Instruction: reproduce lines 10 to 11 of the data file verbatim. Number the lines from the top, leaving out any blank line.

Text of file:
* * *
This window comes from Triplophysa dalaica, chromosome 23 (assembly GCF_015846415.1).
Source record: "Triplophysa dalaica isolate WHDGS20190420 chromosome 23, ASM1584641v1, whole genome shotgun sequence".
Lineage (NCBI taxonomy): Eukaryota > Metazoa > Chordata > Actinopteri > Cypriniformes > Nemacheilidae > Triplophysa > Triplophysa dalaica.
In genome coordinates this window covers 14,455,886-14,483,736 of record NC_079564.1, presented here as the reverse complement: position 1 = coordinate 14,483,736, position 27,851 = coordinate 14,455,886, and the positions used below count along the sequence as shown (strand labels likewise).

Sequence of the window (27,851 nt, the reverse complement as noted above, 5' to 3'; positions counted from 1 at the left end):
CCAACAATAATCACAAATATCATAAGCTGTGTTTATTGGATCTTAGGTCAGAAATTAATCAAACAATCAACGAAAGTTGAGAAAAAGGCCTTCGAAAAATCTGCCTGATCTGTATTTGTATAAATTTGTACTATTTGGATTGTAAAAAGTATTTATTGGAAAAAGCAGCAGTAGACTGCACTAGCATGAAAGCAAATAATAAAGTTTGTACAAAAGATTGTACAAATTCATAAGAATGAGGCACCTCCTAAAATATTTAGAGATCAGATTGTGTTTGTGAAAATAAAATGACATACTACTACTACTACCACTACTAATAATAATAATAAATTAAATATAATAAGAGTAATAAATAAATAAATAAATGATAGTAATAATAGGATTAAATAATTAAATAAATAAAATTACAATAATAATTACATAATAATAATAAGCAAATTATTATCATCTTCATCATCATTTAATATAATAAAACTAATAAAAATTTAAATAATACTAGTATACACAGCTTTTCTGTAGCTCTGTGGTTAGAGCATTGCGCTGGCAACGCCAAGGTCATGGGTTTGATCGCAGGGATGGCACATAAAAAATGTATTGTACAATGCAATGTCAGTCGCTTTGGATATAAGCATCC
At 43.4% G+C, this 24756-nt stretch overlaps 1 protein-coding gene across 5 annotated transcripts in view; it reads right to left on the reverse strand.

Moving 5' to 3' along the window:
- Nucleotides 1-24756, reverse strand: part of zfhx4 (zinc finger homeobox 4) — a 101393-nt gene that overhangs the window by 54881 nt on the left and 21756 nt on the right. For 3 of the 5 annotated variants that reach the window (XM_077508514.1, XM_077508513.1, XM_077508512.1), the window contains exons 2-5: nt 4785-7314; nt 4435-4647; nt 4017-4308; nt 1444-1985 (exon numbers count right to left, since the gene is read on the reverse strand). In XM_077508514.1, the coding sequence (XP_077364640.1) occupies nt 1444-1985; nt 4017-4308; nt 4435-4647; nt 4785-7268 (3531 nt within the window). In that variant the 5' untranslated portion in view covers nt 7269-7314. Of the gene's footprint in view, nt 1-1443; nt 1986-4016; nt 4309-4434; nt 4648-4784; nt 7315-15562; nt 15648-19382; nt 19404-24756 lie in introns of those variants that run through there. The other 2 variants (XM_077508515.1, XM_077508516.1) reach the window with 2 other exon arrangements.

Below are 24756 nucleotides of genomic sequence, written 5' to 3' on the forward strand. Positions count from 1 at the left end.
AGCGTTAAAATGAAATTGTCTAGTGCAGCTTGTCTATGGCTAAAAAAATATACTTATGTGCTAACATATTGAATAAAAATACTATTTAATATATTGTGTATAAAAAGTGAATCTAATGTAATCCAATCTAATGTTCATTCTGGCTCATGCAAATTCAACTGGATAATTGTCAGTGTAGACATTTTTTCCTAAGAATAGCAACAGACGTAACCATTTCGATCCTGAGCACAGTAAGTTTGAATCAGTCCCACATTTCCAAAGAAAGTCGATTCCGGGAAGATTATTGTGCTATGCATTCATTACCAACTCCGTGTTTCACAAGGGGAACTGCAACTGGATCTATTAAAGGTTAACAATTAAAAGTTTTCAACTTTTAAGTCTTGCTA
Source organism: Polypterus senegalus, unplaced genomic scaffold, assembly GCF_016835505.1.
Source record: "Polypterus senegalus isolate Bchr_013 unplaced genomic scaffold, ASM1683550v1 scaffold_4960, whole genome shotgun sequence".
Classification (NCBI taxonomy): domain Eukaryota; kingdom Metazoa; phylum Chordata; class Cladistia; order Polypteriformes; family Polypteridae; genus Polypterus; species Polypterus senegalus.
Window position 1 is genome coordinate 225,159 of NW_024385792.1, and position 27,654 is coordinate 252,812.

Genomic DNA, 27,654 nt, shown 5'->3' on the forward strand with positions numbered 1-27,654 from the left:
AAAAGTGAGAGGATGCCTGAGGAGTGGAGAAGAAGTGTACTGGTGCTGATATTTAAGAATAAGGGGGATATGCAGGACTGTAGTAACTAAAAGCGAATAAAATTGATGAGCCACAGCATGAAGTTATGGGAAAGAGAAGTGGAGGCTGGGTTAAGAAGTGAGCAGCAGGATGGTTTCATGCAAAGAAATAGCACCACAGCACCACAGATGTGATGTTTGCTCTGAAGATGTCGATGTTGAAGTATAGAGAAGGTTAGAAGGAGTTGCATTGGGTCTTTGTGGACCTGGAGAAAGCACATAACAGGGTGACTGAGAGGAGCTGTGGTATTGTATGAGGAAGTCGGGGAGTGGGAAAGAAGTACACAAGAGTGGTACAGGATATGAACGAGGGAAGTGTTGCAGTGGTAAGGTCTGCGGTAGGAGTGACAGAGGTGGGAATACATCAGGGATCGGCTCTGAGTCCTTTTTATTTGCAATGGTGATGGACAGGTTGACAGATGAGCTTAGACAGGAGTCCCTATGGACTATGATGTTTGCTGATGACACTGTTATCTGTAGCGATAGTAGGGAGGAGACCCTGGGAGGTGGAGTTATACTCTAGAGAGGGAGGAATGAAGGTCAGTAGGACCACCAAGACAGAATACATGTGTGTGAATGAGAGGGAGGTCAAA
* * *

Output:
Below are 24756 nucleotides of genomic sequence, written 5' to 3' on the forward strand. Positions count from 1 at the left end.
AGCGTTAAAATGAAATTGTCTAGTGCAGCTTGTCTATGGCTAAAAAAATATACTTATGTGCTAACATATTGAATAAAAATACTATTTAATATATTGTGTATAAAAAGTGAATCTAATGTAATCCAATCTAATGTTCATTCTGGCTCATGCAAATTCAACTGGATAATTGTCAGTGTAGACATTTTTTCCTAAGAATAGCAACAGACGTAACCATTTCGATCCTGAGCACAGTAAGTTTGAATCAGTCCCACATTTCCAAAGAAAGTCGATTCCGGGAAGATTATTGTGCTATGCATTCATTACCAACTCCGTGTTTCACAAGGGGAACTGCAACTGGATCTATTAAAGGTTAACAATTAAAAGTTTTCAACTTTTAAGTCTTGCTA